Leonard Sweet has an interesting way of pointing things out, things that we should have seen, but probably didn't. His recently released book “From Tablet to Table: Where Community Is Found and Identity is Formed” (NavPress, 2014) is no exception.
This is more than just a book about the importance of the table throughout the Bible, it’s more than a reminder of how often food was involved in the ministry of Jesus. It’s also a reminder of the importance of the stories that are told around the table. The stories that Jesus told, and the stories that we tell in our kitchens and our dining rooms, the stories that we tell while dining out with friends, the stories that form part of our mealtime rituals with family, friends, acquaintances and fellow Christians,
Sweet points out that identities, including the faith identity of many people is formed around the table, and he laments the fact that in far too many cases, meal time is no longer a community time filled with stories but a solitary time, minutes at the most, where even if there is someone else there, they tend to be ignored in favor of an electronic device. And the lack of community, the lack of companionship, the lack of story leads to a lack of identity.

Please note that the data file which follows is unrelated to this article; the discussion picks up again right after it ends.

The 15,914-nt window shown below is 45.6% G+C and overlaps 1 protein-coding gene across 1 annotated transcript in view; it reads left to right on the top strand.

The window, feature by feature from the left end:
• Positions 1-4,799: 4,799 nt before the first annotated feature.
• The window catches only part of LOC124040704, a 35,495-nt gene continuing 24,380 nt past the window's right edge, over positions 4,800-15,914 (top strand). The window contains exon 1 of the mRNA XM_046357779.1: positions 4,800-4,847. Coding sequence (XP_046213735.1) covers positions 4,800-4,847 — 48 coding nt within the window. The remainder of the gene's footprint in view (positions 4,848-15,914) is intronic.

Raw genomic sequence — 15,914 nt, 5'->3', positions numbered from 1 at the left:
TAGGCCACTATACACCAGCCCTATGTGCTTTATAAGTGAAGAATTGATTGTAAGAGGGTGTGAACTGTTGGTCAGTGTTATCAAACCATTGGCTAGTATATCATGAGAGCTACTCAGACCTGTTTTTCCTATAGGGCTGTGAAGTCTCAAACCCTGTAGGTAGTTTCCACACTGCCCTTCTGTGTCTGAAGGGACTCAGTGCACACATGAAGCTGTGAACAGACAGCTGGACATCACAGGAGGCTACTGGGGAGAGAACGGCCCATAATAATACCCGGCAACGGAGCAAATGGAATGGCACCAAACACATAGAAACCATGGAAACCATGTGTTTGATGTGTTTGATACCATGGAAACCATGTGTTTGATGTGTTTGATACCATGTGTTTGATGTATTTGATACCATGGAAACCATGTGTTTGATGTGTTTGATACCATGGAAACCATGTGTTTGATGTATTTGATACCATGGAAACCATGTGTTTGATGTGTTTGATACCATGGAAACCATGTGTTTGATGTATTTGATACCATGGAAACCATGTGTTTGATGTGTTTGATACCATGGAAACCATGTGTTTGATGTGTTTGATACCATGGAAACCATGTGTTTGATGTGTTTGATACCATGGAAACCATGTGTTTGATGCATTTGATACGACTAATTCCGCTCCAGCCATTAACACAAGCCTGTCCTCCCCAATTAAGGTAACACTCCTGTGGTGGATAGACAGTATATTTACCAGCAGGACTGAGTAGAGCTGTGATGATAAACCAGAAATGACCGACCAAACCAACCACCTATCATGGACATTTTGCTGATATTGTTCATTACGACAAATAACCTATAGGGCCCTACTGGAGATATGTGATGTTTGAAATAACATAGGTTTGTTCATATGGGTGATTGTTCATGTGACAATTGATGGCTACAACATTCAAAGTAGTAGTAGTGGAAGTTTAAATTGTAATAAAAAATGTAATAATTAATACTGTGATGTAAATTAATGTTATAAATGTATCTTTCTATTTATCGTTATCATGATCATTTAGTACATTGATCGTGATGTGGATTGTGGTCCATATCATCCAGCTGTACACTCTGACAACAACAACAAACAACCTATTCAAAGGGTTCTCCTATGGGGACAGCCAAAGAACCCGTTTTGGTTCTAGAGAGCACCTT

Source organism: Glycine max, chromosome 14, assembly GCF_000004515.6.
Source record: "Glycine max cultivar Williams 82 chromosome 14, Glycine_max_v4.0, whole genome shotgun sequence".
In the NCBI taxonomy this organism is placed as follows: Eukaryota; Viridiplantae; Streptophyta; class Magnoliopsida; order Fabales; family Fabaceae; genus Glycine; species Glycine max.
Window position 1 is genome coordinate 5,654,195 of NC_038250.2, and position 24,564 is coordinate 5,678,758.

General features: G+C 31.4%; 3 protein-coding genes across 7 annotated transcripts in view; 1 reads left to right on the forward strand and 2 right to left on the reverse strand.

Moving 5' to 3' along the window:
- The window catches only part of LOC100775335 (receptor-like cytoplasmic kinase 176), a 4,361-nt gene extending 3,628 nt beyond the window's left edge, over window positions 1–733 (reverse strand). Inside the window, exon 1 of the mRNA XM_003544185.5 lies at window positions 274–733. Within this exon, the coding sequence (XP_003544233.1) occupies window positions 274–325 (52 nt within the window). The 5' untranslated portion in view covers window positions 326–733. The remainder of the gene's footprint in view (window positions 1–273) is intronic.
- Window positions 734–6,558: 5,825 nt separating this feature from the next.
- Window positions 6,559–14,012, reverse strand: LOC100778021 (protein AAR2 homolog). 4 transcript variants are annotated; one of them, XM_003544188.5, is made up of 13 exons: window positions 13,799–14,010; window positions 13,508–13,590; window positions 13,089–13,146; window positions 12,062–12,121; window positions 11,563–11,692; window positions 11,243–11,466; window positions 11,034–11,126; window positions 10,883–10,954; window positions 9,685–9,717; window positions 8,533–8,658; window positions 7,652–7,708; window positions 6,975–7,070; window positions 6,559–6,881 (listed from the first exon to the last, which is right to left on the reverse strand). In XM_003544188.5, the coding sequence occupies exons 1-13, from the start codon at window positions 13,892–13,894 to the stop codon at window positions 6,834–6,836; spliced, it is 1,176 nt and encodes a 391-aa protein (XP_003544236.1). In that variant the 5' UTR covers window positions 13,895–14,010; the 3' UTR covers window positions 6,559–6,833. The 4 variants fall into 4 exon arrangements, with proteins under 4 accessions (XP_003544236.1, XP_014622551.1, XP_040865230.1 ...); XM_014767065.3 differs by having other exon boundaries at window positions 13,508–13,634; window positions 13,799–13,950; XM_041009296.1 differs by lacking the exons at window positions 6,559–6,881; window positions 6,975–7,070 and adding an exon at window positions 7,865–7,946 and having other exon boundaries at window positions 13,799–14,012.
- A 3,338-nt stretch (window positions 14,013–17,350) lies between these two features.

Members of a family which eats together has a sense of who they are. They know their history, they know what matters to them, they know what the values are, and, especially when it comes to faith, they understand why they believe as they do.
When people leave the church, it’s because they don’t know why it matters. When the story is told around the table, the ‘why’ is made evident, and surprisingly enough, there are fewer departures.
This is a book that every family should read and heed. It may be much more convenient to do fast food, or to have everyone fix his own plate whenever he gets hungry. But the reason for eating together is more than just making it easy to get the dishes done.
Check out page 5 for the story of the Bible in 6 sentences, 3 for the Old Testament, and 3 for the New. Follow Jesus example, the table is a great place to tell the story.
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